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CHAPTER VI
The Chateau de Plauzat—Varennes—Increasing danger—Decided to emigrate—Triumphal progress of La Fayette—The farewell of the Duchesse d’Ayen—Paris—Rosalie—A last mass—Escape to England.
Capital letter P

PAULINE was so ill after this that her husband took her and their remaining child to Aix-les-Bains, and then to their chateau of Plauzat in Auvergne, a curious, picturesque building, part of which dated from the twelfth or thirteenth century, which dominated the little town of the same name, and was surrounded by the most beautiful country.

Hearing that the peasants, still attached to them, and untouched by revolutionary ideas, were about to receive them in the old way, with cross and banner and the ringing of the bells, they thought it better to arrive in the middle of the night, but the first thing in the morning the chateau was surrounded by the people, who were eager to see them.

In this remote and delightful home they decided to stay for the present, and Pauline as usual spent much of her time looking after and helping the peasants, who followed her with their blessings as she went about.

[220]

They also made expeditions to several other castles in the neighbourhood, which belonged to the family, amongst others that of Beaune and the ancient castle of Montagu.

Plauzat was a stately and comfortable, besides being a picturesque abode, with its immense hall hung with crimson damask and family portraits, out of which opened Pauline’s great bedroom, the walls of which were covered with blue and white tapestry worked by M. de Montagu’s grandmother, Laure de Fitzjames, grand-daughter of James II. of England.

The months they spent there were the last of the old life. The vintage went on merrily, the peasants danced before the chateau, little Noémi played with the children, M. de Montagu rode about his farms, meeting and consulting with other owners of neighbouring chateaux, and the news from Paris grew worse and worse. The Duc d’Ayen was safe, he had been denounced but had escaped to Switzerland, and was living at Lausanne, where Pauline had been to see him from Aix.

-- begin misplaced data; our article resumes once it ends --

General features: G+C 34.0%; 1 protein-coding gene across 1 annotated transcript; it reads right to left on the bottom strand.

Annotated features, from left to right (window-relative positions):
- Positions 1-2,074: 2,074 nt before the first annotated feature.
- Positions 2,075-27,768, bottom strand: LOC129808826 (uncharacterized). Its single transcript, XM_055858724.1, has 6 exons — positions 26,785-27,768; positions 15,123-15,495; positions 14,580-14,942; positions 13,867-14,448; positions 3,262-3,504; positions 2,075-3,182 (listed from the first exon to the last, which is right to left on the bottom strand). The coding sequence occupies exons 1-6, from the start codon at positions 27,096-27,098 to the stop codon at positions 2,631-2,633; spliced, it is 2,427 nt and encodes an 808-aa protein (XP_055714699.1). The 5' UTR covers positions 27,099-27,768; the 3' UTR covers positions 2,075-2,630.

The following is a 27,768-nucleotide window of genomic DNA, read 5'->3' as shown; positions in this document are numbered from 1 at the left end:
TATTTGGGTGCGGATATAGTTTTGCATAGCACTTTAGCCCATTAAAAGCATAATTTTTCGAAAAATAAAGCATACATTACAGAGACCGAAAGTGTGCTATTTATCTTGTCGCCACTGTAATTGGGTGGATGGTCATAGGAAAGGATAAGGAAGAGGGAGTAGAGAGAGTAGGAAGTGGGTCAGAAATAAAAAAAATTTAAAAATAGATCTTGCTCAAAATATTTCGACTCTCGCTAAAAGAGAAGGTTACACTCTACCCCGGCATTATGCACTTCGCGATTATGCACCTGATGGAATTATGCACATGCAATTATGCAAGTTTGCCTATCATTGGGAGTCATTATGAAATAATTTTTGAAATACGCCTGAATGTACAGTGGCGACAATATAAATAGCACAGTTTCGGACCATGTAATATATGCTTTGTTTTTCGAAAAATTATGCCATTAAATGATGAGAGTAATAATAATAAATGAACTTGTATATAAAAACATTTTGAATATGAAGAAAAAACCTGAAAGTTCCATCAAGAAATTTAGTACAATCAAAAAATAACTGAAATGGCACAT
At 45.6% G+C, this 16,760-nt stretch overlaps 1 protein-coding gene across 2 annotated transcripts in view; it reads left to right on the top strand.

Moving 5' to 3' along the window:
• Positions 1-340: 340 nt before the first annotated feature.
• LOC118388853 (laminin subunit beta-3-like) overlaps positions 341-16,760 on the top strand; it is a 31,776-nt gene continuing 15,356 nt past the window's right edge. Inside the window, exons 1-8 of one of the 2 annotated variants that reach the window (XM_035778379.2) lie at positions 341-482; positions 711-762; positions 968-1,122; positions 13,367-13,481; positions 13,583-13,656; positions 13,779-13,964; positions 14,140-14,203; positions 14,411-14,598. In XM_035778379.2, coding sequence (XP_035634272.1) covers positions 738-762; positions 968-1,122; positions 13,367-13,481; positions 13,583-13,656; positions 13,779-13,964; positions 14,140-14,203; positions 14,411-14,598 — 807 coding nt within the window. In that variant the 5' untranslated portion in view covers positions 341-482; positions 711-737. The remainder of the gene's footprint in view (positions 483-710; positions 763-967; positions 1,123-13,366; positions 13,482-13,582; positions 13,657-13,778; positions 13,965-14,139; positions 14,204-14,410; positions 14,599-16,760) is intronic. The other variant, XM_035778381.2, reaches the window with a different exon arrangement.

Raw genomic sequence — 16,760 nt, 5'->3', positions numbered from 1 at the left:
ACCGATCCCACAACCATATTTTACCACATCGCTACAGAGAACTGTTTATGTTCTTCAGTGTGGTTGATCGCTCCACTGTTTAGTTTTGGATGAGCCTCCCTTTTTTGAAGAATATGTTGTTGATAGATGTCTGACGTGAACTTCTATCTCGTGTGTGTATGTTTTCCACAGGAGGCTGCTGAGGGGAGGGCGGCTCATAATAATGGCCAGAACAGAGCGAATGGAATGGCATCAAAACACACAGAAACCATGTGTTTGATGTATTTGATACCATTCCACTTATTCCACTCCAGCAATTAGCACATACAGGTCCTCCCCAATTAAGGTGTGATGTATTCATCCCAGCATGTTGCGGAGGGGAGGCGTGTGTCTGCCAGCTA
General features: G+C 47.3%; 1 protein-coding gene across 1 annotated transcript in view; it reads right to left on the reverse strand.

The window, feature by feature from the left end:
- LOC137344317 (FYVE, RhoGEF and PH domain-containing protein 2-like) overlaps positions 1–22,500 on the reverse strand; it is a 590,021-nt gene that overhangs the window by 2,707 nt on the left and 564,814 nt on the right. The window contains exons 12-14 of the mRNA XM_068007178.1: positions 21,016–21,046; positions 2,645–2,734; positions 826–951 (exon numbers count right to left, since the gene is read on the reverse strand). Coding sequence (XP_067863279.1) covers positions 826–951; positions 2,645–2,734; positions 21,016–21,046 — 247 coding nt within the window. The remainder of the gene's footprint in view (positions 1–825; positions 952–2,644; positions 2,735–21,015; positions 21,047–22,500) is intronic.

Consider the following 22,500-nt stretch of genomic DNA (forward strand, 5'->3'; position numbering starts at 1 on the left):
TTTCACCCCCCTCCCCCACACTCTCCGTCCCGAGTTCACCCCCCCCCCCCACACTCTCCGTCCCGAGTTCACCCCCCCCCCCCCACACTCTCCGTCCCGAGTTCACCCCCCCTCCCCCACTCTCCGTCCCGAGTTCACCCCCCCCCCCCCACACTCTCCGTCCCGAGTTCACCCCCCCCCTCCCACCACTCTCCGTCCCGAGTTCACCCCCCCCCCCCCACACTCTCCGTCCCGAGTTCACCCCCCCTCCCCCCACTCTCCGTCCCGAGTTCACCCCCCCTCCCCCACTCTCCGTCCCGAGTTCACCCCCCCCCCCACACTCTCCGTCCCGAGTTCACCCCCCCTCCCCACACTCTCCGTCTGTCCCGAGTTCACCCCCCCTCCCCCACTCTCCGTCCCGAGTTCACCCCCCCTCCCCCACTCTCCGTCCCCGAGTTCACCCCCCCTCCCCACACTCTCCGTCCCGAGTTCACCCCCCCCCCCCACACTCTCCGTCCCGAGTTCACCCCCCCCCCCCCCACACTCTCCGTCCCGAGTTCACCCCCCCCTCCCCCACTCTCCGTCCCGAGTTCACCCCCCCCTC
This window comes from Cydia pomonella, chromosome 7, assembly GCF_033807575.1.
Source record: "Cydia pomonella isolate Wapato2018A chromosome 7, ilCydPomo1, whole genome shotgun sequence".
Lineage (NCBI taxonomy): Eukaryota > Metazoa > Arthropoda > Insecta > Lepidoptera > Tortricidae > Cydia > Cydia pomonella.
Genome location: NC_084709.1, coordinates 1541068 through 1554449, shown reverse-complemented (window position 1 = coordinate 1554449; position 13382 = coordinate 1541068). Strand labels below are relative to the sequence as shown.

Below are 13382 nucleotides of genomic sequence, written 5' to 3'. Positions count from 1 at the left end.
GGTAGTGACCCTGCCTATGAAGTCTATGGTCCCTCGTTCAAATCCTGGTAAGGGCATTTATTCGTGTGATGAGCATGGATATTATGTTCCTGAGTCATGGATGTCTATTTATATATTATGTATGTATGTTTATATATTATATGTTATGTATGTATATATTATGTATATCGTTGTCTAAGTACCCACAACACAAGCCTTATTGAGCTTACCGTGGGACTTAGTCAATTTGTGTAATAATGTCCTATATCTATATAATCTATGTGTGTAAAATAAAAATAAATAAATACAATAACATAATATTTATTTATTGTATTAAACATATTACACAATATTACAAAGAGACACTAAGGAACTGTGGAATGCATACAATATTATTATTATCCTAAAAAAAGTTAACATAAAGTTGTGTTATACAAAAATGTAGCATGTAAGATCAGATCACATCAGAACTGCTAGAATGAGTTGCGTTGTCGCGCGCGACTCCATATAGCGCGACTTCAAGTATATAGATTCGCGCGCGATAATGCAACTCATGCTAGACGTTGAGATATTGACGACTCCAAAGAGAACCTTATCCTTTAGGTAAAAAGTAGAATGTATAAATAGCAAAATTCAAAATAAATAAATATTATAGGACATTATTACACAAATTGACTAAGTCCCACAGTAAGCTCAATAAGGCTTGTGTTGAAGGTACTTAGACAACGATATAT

The Comtes de Provence and d’Artois and their wives had got safely over the frontier to Brussels, but the news of the flight and capture of the King, Queen and royal family, came upon them like a thunderbolt. Again it was probable that the fiasco was caused by Louis XVI. Not only had he deferred the flight till it was nearly impossible to accomplish it, but he persisted in their all going together, instead of allowing the party to be divided; if he had consented to which, some of them at least might have been saved. It does not seem really at [221] all impossible that the Dauphin might have been smuggled out of the kingdom, but their being so many diminished fearfully their chance of escape. Then he kept the carriage waiting for an hour or more when every moment was precious. The whole thing was mismanaged. The time necessary for the journey had been miscalculated. Goguelat went round a longer way with his hussars; they ought to have been at a certain place to meet the royal family, who, when they arrived at the place appointed, found no one. After the arrest at Varennes a message might have been sent to M. Bouillé, who was waiting further on, and would have arrived in time to deliver them. Such, at any rate, was the opinion of persons who had every opportunity of judging of this calamitous failure. [80] Madame Elizabeth, who might have been in security with her sister at the court of Turin, where their aunts had safely arrived, had stayed to share the captivity and death of the King and Queen.